Well, of course. I think I left mine in my other pants, though.
Oh man, gotta look that up. An optical whozit.
Lowly woodworker here, just muddilin’ through all this tech stuff.
Thanks for the replies everyone! It is very helpful.
I am actually making a touch plate already, the touch probe is something that interest me as well. This is less about what is needed, and more about what am I good enough to make. Self challenge if you will. I’m currently enrolled in an program and have access to big machines so I’m trying to take advantage of this by having projects on standby.
I’m currently designing a touch probe and I have it around 2’’-ish in length, so next step is to 3D print and test.
This is probably 4th on my list, behind a wall of workholding things for the nomad.
I think my QA manager would have a fit if I turned up with my tooling at his office and asked to use his optical comparator. They were not very keen on me rolling my motorcycle in to take some measurements on their FARO arm for some pieces I wanted to make either,…stifling my progress!!!
Blue tape and CA, walls down
Second that. Unless I am doing some very aggressive roughing with small footprint parts blue tape and CA glue is the only workholding I use now.
In the absence of an optical comparator, a toolmakers or traveling microscope can be used.
In the absence of any of the above, cut a part and measure. From this, you can derive the actual tool size, to a reasonable precision. This, of course, will be influenced by machine factors, but this is often not a problem, as the derived size you get may be a better match for what the machine will do.
Wait, so they inspect your parts using an instrument that you don’t have in the production area? That’s not very smart (or fair). LOL
Incoming parts from vendors, not our final assemblies we assemble from those parts.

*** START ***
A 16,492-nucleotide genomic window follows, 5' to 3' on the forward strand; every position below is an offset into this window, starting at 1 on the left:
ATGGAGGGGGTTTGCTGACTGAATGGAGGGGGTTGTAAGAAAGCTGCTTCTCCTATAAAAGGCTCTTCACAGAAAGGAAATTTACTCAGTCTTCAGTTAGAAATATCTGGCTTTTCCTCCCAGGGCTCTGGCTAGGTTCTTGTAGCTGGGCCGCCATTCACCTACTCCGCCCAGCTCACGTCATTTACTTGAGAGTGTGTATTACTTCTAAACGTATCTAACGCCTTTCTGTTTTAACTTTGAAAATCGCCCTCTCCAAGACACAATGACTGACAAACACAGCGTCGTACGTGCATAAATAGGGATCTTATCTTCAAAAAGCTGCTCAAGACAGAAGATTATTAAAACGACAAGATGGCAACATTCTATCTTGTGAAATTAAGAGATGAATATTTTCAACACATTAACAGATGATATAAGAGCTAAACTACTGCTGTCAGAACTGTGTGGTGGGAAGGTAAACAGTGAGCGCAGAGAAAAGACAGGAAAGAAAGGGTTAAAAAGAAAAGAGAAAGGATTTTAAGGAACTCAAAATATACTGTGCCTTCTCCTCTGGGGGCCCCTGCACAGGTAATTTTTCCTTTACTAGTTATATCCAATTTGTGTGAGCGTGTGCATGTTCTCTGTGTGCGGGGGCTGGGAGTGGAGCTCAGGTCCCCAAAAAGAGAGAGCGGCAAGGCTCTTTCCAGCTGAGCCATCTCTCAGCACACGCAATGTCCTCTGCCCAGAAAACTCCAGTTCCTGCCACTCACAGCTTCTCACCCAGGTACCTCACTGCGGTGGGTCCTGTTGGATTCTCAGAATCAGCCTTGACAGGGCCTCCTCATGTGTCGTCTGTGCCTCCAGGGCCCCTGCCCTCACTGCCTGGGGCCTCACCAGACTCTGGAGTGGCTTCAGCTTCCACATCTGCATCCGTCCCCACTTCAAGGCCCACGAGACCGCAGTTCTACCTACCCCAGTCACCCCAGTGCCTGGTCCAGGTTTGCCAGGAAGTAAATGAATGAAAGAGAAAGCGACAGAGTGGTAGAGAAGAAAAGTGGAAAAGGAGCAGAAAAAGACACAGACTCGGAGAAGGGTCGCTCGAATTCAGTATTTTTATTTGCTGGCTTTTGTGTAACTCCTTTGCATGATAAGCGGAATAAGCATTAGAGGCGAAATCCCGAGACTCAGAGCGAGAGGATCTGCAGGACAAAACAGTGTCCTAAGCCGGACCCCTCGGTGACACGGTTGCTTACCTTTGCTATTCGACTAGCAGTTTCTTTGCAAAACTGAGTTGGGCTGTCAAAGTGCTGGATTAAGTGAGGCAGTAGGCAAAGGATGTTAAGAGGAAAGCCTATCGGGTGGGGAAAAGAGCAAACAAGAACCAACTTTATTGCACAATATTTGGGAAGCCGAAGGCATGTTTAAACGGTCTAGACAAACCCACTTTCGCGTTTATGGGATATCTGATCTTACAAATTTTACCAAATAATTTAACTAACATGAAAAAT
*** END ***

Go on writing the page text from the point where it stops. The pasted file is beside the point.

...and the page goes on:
I made these for simple surface (auto) leveling/probe. just a tactile button inside the 3D printed one and a tactile under the steel one. Accuracy is of course in the tactile button hands, but it works.
Works on all surfaces not just metal
For future reference I found the following very useful re: DIY touch probes:
I made a normally-closed 1/4" shank touch probe a few months ago, designed it up in Design Spark Mechanical - which was the first time I learned a 3D CAD program because drafting it out on notepad paper just wasn’t going to cut it.
I designed it to be cut out in pieces of 1/4" thick acrylic, and works in GRBL just fine. I just had to invert the probing pin using the command:
Easy peasy. Works like a charm.
EDIT: Here’s some more images. I have the DXF/STL models of the pieces if you’re interested. I used some rounded cap nuts as ‘contacts’ for the probe tip carriage’s 3 little round pins to form electrical connections with. The probe stylus itself was just a carbide engraving tool (I only needed vertical probing functionality, but you could use a spherical tip to add horizontal probing). Between the black carriage piece and the top of the probe housing I just shoved a small piece of light packing foam I die-cut from a scrapped carriage and the hole I cut in my wasteboard to hold the stylus carriage to cut its underside features for holding the contact pins.
The whole thing is held together using some nuts/bolts through the three holes around the outer edge. The contacts themselves are ‘adjustable’ by just turning the screws that the cap nuts are attached to through the bottom piece of the housing. I didn’t model the screws, wasn’t necessary to get the forms I needed to cut out of acrylic. Also, the shank I used is just a press-fit 1/4" cotter pin that I hammered through the top piece of the housing.
Here’s the DXF files and the DesignSpark Mechanical file: https://www.dropbox.com/s/u4f136c4f5ccj8u/closedtouchprobe.zip?dl=1
Hey @radioteeth. Super interested in your probe. Do you think it will fit in a Nomad?. Would you build one to sell?.
Also, yes it should fit fine. I went about designing and building my own specifically because I wanted one that was ultra-low profile (from stylus tip to spindle chuck) because my X-carve doesn’t have a whole lot of travel, and I wanted to maximize the size of projects I could use it with. Otherwise I would’ve bought one of the probes you can find on Ebay.
Understand completely. Thanks for getting back to me. If conditions change and you are willing to sell one, please let me know.
Looks like I have my first project for my PrusaMk3 arriving next week!
Here’s something I designed a while ago that seems to work well for probing non-conductive surfaces:
After reading this thread, I’m thinking about improving the design.